-- by at least one decimal digit.  The syntax similar to that accepted
-- by the 'read' function, with the exception that a trailing @\'.\'@
-- or @\'e\'@ /not/ followed by a number is not consumed.
--
-- Examples (with behaviour identical to 'read'):
--
-- >rational "3"     == Right (3.0, "")
-- >rational "3.1"   == Right (3.1, "")
-- >rational "3e4"   == Right (30000.0, "")
-- >rational "3.1e4" == Right (31000.0, "")
-- >rational ".3"    == Left "input does not start with a digit"
-- >rational "e3"    == Left "input does not start with a digit"
--
-- Examples of differences from 'read':
--
-- >rational "3.foo" == Right (3.0, ".foo")
-- >rational "3e"    == Right (3.0, "e")
rational :: RealFloat a => Reader a
{-# SPECIALIZE rational :: Reader Double #-}
rational = floaty $ \real frac fracDenom -> fromRational $
                     real % 1 + frac % fracDenom

-- | Read a rational number.
--
-- The syntax accepted by this function is the same as for 'rational'.
--
-- /Note/: This function is almost ten times faster than 'rational',
-- but is slightly less accurate.
--
-- The 'Double' type supports about 16 decimal places of accuracy.
-- For 94.2% of numbers, this function and 'rational' give identical
-- results, but for the remaining 5.8%, this function loses precision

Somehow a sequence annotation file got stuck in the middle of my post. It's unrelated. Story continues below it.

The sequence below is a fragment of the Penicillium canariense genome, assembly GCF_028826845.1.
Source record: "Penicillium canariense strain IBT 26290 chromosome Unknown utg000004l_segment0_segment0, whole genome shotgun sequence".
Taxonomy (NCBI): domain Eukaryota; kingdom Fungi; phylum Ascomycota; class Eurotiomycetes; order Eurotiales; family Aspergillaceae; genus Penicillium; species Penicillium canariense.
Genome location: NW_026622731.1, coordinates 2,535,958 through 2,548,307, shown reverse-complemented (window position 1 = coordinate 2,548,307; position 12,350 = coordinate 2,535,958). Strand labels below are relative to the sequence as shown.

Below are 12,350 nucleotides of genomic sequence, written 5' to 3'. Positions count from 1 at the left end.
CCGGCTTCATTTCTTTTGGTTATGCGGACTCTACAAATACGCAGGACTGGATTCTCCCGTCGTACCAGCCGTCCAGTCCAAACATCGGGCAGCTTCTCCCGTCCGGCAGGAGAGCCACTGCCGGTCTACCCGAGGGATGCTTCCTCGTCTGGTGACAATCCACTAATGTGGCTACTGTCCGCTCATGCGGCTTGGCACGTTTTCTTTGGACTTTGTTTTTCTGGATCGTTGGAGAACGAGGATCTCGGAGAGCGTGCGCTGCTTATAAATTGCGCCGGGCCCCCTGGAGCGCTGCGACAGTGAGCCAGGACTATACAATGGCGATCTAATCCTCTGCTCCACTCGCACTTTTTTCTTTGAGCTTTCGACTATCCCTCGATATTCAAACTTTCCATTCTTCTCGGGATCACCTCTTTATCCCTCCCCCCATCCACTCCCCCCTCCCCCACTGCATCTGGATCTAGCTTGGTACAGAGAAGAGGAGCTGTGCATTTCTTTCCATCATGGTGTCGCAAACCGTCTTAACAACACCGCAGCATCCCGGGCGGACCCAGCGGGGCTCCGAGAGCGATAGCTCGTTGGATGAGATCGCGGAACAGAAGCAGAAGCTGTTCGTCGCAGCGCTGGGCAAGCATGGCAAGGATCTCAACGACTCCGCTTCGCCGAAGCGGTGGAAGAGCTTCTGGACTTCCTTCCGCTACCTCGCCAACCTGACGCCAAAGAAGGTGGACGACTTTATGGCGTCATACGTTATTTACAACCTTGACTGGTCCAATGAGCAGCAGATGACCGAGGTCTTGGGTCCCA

-- around the 15th decimal place.  For 0.001% of numbers, this
-- function will lose precision at the 13th or 14th decimal place.
double :: Reader Double
double = floaty $ \real frac fracDenom ->
                   fromIntegral real +
                   fromIntegral frac / fromIntegral fracDenom

signa :: Num a => Parser a -> Parser a
{-# SPECIALIZE signa :: Parser Int -> Parser Int #-}
{-# SPECIALIZE signa :: Parser Integer -> Parser Integer #-}
signa p = do
  sign <- perhaps '+' $ char (\c -> c == '-' || c == '+')
  if sign == '+' then p else negate `liftM` p

newtype Parser a = P {
      runP :: Reader a
    }

instance Monad Parser where
    return a = P $ \t -> Right (a,t)
    {-# INLINE return #-}
    m >>= k  = P $ \t -> case runP m t of
                           Left err     -> Left err
                           Right (a,t') -> runP (k a) t'
    {-# INLINE (>>=) #-}
    fail msg = P $ \_ -> Left msg

perhaps :: a -> Parser a -> Parser a
perhaps def m = P $ \t -> case runP m t of
                            Left _      -> Right (def,t)
                            r@(Right _) -> r

char :: (Char -> Bool) -> Parser Char
char p = P $ \t -> case T.uncons t of
                     Just (c,t') | p c -> Right (c,t')
                     _                 -> Left "character does not match"

data T = T !Integer !Int

floaty :: RealFloat a => (Integer -> Integer -> Integer -> a) -> Reader a
{-# INLINE floaty #-}
floaty f = runP $ do
  sign <- perhaps '+' $ char (\c -> c == '-' || c == '+')
  real <- P decimal
  T fraction fracDigits <- perhaps (T 0 0) $ do
    _ <- char (=='.')
    digits <- P $ \t -> Right (T.length $ T.takeWhile isDigit t, t)
    n <- P decimal
    return $ T n digits
  let e c = c == 'e' || c == 'E'
  power <- perhaps 0 (char e >> signa (P decimal) :: Parser Int)
  let n = if fracDigits == 0
          then if power == 0
               then fromIntegral real
               else fromIntegral real * (10 ^^ power)
          else if power == 0
               then f real fraction (10 ^ fracDigits)
               else f real fraction (10 ^ fracDigits) * (10 ^^ power)
  return $! if sign == '+'
            then n
            else -n